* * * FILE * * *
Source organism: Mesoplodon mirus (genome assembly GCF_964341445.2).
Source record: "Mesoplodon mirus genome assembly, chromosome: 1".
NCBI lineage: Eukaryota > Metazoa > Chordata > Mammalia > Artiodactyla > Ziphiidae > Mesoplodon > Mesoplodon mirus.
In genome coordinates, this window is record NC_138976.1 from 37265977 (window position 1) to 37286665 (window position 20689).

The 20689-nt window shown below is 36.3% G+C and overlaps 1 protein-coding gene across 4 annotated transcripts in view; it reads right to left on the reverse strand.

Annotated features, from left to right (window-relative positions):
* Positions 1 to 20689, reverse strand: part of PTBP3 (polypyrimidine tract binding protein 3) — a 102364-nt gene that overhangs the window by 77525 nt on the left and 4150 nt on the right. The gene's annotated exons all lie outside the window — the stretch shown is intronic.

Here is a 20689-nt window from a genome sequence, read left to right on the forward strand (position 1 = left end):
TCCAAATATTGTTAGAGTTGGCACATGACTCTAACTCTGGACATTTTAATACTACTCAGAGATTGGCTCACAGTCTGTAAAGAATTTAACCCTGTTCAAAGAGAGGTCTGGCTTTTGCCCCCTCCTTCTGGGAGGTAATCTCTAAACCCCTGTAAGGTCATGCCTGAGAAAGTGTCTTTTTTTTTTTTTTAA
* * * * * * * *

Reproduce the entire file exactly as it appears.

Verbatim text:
Source organism: Mesoplodon mirus (genome assembly GCF_964341445.2).
Source record: "Mesoplodon mirus genome assembly, chromosome: 1".
NCBI lineage: Eukaryota > Metazoa > Chordata > Mammalia > Artiodactyla > Ziphiidae > Mesoplodon > Mesoplodon mirus.
In genome coordinates, this window is record NC_138976.1 from 37265977 (window position 1) to 37286665 (window position 20689).

The 20689-nt window shown below is 36.3% G+C and overlaps 1 protein-coding gene across 4 annotated transcripts in view; it reads right to left on the reverse strand.

Annotated features, from left to right (window-relative positions):
* Positions 1 to 20689, reverse strand: part of PTBP3 (polypyrimidine tract binding protein 3) — a 102364-nt gene that overhangs the window by 77525 nt on the left and 4150 nt on the right. The gene's annotated exons all lie outside the window — the stretch shown is intronic.

Here is a 20689-nt window from a genome sequence, read left to right on the forward strand (position 1 = left end):
TCCAAATATTGTTAGAGTTGGCACATGACTCTAACTCTGGACATTTTAATACTACTCAGAGATTGGCTCACAGTCTGTAAAGAATTTAACCCTGTTCAAAGAGAGGTCTGGCTTTTGCCCCCTCCTTCTGGGAGGTAATCTCTAAACCCCTGTAAGGTCATGCCTGAGAAAGTGTCTTTTTTTTTTTTTTAA